Q&A: IML-I vs. IML-T
by Roman Artz
Despite showing growth in Europe, the use of thermoformed in-mold labeling is limited in the US, with only one molding company embracing the technology so far.
2014 IMDA Symposium
- Oct. 22-23
- Doubletree Chicago North Shore Conference Center, Skokie, IL
At the 2013 In-Mold Decorating Association (IMDA) Symposium, held in October in Chicago, IL, workshops were held in which discussions centered on the advantages of injection in-mold labeling (IML-I) and thermoformed in-mold labeling (IML-T). The premise was that containers made by IML-I and IML-T are competing for many of the same packaging applications. In this Q&A, discussion points from the symposium are addressed.
Question: Why is IML-T use limited in North America?
Answer: At the present time, only one molding company in the US has embraced the technology – Tech II, located in Springfield, OH. Yet, it is an IML technology that is showing growth in Europe. Why the disparity in North American adoption?
Many of the larger molders in North America have devoted resources to IML-I and have gone through the maturation process with that process. They may not want to take on the challenge of being first with a new – at least to North America – labeling technology. Similar to the development of IML-I in North America, the consensus during the discussion was that the smaller, more entrepreneurial molders would drive IML-T development to begin with and, as it developed, the larger molders would take it on.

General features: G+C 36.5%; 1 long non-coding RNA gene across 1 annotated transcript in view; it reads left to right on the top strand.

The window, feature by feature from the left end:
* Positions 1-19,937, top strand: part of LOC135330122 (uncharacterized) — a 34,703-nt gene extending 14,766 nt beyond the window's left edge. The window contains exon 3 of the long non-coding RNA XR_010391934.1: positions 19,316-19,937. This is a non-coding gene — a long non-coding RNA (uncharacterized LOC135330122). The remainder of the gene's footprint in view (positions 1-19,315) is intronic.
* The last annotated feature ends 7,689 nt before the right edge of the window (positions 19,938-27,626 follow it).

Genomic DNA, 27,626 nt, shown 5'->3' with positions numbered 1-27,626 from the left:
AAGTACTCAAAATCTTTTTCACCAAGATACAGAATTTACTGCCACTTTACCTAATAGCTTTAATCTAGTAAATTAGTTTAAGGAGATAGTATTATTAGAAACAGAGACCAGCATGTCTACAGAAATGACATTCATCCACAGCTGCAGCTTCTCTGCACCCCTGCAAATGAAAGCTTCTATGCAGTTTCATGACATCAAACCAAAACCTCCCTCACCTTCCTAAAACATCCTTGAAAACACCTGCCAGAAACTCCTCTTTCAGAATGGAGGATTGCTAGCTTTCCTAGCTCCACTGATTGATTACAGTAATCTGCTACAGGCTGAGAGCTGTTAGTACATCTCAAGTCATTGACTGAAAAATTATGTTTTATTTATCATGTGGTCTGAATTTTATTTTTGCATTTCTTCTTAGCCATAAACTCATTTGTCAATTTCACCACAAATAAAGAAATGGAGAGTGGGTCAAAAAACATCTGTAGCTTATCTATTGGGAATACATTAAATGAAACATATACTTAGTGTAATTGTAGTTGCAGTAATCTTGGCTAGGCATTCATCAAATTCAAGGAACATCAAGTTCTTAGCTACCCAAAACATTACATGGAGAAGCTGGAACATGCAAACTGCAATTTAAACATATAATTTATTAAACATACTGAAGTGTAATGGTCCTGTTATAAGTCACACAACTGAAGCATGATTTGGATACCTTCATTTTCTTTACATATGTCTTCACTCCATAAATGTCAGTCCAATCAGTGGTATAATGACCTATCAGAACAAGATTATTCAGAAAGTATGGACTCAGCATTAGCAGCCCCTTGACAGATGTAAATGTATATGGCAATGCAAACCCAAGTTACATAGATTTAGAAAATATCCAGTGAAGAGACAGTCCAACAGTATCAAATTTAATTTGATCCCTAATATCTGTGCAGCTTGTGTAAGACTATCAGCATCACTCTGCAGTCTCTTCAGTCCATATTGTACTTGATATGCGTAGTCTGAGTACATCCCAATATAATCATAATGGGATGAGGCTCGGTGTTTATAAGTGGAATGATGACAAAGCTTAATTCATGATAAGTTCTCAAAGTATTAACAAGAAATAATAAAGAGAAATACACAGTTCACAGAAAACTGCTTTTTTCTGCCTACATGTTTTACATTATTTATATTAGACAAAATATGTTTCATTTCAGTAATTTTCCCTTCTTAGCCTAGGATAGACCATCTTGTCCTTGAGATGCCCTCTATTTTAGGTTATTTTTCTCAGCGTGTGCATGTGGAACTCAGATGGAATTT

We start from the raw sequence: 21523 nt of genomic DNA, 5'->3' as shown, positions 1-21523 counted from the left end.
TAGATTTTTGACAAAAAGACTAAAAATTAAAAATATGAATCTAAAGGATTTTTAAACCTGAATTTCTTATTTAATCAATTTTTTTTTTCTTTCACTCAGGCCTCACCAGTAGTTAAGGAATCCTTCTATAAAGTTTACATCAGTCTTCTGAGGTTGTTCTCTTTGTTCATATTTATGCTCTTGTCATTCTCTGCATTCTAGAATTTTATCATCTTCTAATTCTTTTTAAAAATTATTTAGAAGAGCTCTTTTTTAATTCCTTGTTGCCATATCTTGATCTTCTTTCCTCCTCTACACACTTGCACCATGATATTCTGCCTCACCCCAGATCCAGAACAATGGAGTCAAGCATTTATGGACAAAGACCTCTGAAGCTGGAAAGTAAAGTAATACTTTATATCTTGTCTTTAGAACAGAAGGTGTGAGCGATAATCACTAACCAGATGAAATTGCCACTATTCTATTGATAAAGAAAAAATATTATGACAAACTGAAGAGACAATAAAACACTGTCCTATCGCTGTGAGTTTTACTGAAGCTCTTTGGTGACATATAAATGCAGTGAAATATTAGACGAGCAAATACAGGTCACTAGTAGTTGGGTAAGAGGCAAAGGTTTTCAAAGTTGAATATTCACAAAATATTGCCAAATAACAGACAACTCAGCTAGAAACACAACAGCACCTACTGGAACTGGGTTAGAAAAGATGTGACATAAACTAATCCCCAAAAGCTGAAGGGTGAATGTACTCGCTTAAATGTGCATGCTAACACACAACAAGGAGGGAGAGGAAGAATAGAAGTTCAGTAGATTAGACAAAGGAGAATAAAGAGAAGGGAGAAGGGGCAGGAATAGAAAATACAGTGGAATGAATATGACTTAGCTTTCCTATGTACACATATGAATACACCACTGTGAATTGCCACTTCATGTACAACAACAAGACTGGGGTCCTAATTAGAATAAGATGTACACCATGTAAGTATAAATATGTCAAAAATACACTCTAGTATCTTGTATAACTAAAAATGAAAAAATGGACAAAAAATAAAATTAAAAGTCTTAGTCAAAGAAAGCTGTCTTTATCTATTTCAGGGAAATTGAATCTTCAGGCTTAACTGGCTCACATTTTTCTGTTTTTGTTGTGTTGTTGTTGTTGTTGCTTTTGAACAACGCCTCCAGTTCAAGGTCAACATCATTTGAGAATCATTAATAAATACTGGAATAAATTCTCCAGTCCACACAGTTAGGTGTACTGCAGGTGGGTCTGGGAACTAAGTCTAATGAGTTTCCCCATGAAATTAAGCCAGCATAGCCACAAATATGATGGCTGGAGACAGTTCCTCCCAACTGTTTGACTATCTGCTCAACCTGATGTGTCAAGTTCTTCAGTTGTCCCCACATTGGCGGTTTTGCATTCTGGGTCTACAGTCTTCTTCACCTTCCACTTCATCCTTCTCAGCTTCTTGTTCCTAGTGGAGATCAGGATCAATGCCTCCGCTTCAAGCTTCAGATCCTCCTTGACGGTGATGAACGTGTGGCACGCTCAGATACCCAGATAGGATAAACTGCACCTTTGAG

Question: In what area does IML-T have an advantage over IML-I?
Answer: In the first session, the IMDA Symposium attendees were fortunate to have Michael Provini, sales manager from Illig LP, USA, provide some insight into the advantages and disadvantages between IML -I and IML-T from his perspective. According to Provini, IML-T is the more ideal technology for thin wall containers and has faster throughput over IML-I for thin wall applications.
Illig has three systems in North America, and each system can output 27,000 parts per hour. The equipment has good “adaptability” and easy change-out for different labels. Tools also can be easily changed. Container size is limited when compared to IML-I, with the largest size for IML-T being the Eurotub. The cost of an IML-T system can run from about $1.3MM to $1.4MM and up, not including the tool.
Question: What are the cycle time comparisons for IML-T vs. IML-I?
Answer: For short production runs, the belief is that IML-I is perhaps better suited than IML-T because set-up is “not as intensive” for IML-I. Like IML-I, IML-T cycle times vary depending upon production factors: i.e., size of part, number of cavities, wall thickness, etc. Incorporating labeling into thermoforming can double the cycle time for IML-T. Commonly, cycle times for injection molding do not increase to that degree when including the labeling process.